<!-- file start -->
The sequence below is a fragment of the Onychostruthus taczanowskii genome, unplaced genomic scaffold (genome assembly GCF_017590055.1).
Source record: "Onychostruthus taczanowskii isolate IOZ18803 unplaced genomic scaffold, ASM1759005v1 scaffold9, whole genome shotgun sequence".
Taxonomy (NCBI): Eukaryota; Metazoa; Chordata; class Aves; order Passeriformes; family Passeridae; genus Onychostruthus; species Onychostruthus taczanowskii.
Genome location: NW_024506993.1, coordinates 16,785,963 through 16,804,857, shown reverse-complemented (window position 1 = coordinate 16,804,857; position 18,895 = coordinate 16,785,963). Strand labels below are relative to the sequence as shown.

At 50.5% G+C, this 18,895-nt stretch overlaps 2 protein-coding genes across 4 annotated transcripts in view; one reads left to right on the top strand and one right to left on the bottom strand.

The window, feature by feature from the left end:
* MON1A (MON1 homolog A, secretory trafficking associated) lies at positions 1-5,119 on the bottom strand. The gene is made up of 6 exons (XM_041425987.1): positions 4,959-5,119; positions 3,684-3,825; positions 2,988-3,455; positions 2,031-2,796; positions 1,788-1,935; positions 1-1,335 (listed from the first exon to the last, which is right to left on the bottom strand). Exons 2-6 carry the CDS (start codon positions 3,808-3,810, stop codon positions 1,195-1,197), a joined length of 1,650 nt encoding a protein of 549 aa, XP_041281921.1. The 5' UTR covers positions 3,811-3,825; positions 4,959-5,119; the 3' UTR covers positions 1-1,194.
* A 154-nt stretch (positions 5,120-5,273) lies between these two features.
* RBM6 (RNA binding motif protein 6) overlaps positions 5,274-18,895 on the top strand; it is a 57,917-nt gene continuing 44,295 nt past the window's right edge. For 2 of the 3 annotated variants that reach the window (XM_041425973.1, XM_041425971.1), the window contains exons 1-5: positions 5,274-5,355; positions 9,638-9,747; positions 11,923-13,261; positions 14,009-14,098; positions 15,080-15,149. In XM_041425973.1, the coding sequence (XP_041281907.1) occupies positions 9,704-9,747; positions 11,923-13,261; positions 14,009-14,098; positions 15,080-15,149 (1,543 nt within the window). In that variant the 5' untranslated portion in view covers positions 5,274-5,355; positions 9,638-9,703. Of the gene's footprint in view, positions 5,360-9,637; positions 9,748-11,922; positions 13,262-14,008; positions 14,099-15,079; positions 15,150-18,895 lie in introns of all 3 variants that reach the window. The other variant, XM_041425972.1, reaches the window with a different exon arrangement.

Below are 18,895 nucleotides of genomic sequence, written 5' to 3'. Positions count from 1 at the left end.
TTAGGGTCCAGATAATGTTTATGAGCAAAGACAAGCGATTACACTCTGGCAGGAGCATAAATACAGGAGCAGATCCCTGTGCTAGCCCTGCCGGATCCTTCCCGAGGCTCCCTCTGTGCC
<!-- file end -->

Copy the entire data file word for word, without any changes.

The sequence below is a fragment of the Onychostruthus taczanowskii genome, unplaced genomic scaffold (genome assembly GCF_017590055.1).
Source record: "Onychostruthus taczanowskii isolate IOZ18803 unplaced genomic scaffold, ASM1759005v1 scaffold9, whole genome shotgun sequence".
Taxonomy (NCBI): Eukaryota; Metazoa; Chordata; class Aves; order Passeriformes; family Passeridae; genus Onychostruthus; species Onychostruthus taczanowskii.
Genome location: NW_024506993.1, coordinates 16,785,963 through 16,804,857, shown reverse-complemented (window position 1 = coordinate 16,804,857; position 18,895 = coordinate 16,785,963). Strand labels below are relative to the sequence as shown.

At 50.5% G+C, this 18,895-nt stretch overlaps 2 protein-coding genes across 4 annotated transcripts in view; one reads left to right on the top strand and one right to left on the bottom strand.

The window, feature by feature from the left end:
* MON1A (MON1 homolog A, secretory trafficking associated) lies at positions 1-5,119 on the bottom strand. The gene is made up of 6 exons (XM_041425987.1): positions 4,959-5,119; positions 3,684-3,825; positions 2,988-3,455; positions 2,031-2,796; positions 1,788-1,935; positions 1-1,335 (listed from the first exon to the last, which is right to left on the bottom strand). Exons 2-6 carry the CDS (start codon positions 3,808-3,810, stop codon positions 1,195-1,197), a joined length of 1,650 nt encoding a protein of 549 aa, XP_041281921.1. The 5' UTR covers positions 3,811-3,825; positions 4,959-5,119; the 3' UTR covers positions 1-1,194.
* A 154-nt stretch (positions 5,120-5,273) lies between these two features.
* RBM6 (RNA binding motif protein 6) overlaps positions 5,274-18,895 on the top strand; it is a 57,917-nt gene continuing 44,295 nt past the window's right edge. For 2 of the 3 annotated variants that reach the window (XM_041425973.1, XM_041425971.1), the window contains exons 1-5: positions 5,274-5,355; positions 9,638-9,747; positions 11,923-13,261; positions 14,009-14,098; positions 15,080-15,149. In XM_041425973.1, the coding sequence (XP_041281907.1) occupies positions 9,704-9,747; positions 11,923-13,261; positions 14,009-14,098; positions 15,080-15,149 (1,543 nt within the window). In that variant the 5' untranslated portion in view covers positions 5,274-5,355; positions 9,638-9,703. Of the gene's footprint in view, positions 5,360-9,637; positions 9,748-11,922; positions 13,262-14,008; positions 14,099-15,079; positions 15,150-18,895 lie in introns of all 3 variants that reach the window. The other variant, XM_041425972.1, reaches the window with a different exon arrangement.

Below are 18,895 nucleotides of genomic sequence, written 5' to 3'. Positions count from 1 at the left end.
TTAGGGTCCAGATAATGTTTATGAGCAAAGACAAGCGATTACACTCTGGCAGGAGCATAAATACAGGAGCAGATCCCTGTGCTAGCCCTGCCGGATCCTTCCCGAGGCTCCCTCTGTGCC